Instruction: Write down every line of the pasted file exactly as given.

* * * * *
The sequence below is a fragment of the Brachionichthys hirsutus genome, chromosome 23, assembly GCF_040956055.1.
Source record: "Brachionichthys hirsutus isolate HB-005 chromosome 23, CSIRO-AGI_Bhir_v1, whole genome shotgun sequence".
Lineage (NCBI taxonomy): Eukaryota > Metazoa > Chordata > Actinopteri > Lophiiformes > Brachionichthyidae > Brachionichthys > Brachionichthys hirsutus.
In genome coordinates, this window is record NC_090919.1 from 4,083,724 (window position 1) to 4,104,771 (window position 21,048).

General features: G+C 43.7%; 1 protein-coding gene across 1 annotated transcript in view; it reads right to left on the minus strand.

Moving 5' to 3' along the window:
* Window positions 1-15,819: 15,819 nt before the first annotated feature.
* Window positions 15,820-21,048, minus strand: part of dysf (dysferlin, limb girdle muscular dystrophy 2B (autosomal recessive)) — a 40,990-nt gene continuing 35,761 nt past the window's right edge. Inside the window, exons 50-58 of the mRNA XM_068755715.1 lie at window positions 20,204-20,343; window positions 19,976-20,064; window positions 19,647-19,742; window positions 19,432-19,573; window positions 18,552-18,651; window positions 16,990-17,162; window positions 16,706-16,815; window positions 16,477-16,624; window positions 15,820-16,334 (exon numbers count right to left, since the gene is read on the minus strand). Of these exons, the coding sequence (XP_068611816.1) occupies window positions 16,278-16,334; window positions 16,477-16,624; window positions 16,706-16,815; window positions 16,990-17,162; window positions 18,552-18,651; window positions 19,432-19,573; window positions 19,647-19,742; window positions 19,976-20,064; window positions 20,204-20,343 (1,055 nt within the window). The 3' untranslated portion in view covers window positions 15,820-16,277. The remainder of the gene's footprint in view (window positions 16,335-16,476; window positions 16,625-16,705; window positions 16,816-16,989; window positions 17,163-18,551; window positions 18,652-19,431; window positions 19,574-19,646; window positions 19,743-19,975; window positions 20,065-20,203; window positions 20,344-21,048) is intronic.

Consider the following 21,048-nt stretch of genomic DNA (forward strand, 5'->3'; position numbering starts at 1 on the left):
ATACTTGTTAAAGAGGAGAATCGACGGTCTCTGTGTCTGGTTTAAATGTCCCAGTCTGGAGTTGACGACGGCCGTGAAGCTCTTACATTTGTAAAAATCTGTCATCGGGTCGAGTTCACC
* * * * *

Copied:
The sequence below is a fragment of the Brachionichthys hirsutus genome, chromosome 23, assembly GCF_040956055.1.
Source record: "Brachionichthys hirsutus isolate HB-005 chromosome 23, CSIRO-AGI_Bhir_v1, whole genome shotgun sequence".
Lineage (NCBI taxonomy): Eukaryota > Metazoa > Chordata > Actinopteri > Lophiiformes > Brachionichthyidae > Brachionichthys > Brachionichthys hirsutus.
In genome coordinates, this window is record NC_090919.1 from 4,083,724 (window position 1) to 4,104,771 (window position 21,048).

General features: G+C 43.7%; 1 protein-coding gene across 1 annotated transcript in view; it reads right to left on the minus strand.

Moving 5' to 3' along the window:
* Window positions 1-15,819: 15,819 nt before the first annotated feature.
* Window positions 15,820-21,048, minus strand: part of dysf (dysferlin, limb girdle muscular dystrophy 2B (autosomal recessive)) — a 40,990-nt gene continuing 35,761 nt past the window's right edge. Inside the window, exons 50-58 of the mRNA XM_068755715.1 lie at window positions 20,204-20,343; window positions 19,976-20,064; window positions 19,647-19,742; window positions 19,432-19,573; window positions 18,552-18,651; window positions 16,990-17,162; window positions 16,706-16,815; window positions 16,477-16,624; window positions 15,820-16,334 (exon numbers count right to left, since the gene is read on the minus strand). Of these exons, the coding sequence (XP_068611816.1) occupies window positions 16,278-16,334; window positions 16,477-16,624; window positions 16,706-16,815; window positions 16,990-17,162; window positions 18,552-18,651; window positions 19,432-19,573; window positions 19,647-19,742; window positions 19,976-20,064; window positions 20,204-20,343 (1,055 nt within the window). The 3' untranslated portion in view covers window positions 15,820-16,277. The remainder of the gene's footprint in view (window positions 16,335-16,476; window positions 16,625-16,705; window positions 16,816-16,989; window positions 17,163-18,551; window positions 18,652-19,431; window positions 19,574-19,646; window positions 19,743-19,975; window positions 20,065-20,203; window positions 20,344-21,048) is intronic.

Consider the following 21,048-nt stretch of genomic DNA (forward strand, 5'->3'; position numbering starts at 1 on the left):
ATACTTGTTAAAGAGGAGAATCGACGGTCTCTGTGTCTGGTTTAAATGTCCCAGTCTGGAGTTGACGACGGCCGTGAAGCTCTTACATTTGTAAAAATCTGTCATCGGGTCGAGTTCACC